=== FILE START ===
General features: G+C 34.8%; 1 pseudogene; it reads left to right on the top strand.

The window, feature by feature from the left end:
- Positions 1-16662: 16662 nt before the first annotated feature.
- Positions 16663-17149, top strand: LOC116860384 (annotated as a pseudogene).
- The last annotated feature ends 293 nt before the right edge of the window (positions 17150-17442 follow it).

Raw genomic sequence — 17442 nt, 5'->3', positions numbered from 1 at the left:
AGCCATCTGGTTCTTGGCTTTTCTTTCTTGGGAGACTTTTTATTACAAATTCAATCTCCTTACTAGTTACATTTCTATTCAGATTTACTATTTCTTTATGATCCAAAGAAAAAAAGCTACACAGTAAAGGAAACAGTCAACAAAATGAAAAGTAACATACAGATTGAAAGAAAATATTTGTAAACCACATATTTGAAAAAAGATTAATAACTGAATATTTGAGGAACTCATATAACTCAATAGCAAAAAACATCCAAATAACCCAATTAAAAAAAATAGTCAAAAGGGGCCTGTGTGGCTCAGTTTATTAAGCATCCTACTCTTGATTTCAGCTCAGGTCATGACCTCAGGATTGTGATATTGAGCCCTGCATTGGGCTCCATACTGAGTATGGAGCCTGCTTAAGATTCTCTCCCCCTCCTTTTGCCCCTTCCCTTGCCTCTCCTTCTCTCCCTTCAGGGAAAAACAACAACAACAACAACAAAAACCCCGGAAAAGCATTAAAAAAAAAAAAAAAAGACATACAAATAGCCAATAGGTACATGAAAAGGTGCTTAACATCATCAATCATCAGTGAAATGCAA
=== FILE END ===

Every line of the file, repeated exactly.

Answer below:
General features: G+C 34.8%; 1 pseudogene; it reads left to right on the top strand.

The window, feature by feature from the left end:
- Positions 1-16662: 16662 nt before the first annotated feature.
- Positions 16663-17149, top strand: LOC116860384 (annotated as a pseudogene).
- The last annotated feature ends 293 nt before the right edge of the window (positions 17150-17442 follow it).

Raw genomic sequence — 17442 nt, 5'->3', positions numbered from 1 at the left:
AGCCATCTGGTTCTTGGCTTTTCTTTCTTGGGAGACTTTTTATTACAAATTCAATCTCCTTACTAGTTACATTTCTATTCAGATTTACTATTTCTTTATGATCCAAAGAAAAAAAGCTACACAGTAAAGGAAACAGTCAACAAAATGAAAAGTAACATACAGATTGAAAGAAAATATTTGTAAACCACATATTTGAAAAAAGATTAATAACTGAATATTTGAGGAACTCATATAACTCAATAGCAAAAAACATCCAAATAACCCAATTAAAAAAAATAGTCAAAAGGGGCCTGTGTGGCTCAGTTTATTAAGCATCCTACTCTTGATTTCAGCTCAGGTCATGACCTCAGGATTGTGATATTGAGCCCTGCATTGGGCTCCATACTGAGTATGGAGCCTGCTTAAGATTCTCTCCCCCTCCTTTTGCCCCTTCCCTTGCCTCTCCTTCTCTCCCTTCAGGGAAAAACAACAACAACAACAACAAAAACCCCGGAAAAGCATTAAAAAAAAAAAAAAAAGACATACAAATAGCCAATAGGTACATGAAAAGGTGCTTAACATCATCAATCATCAGTGAAATGCAA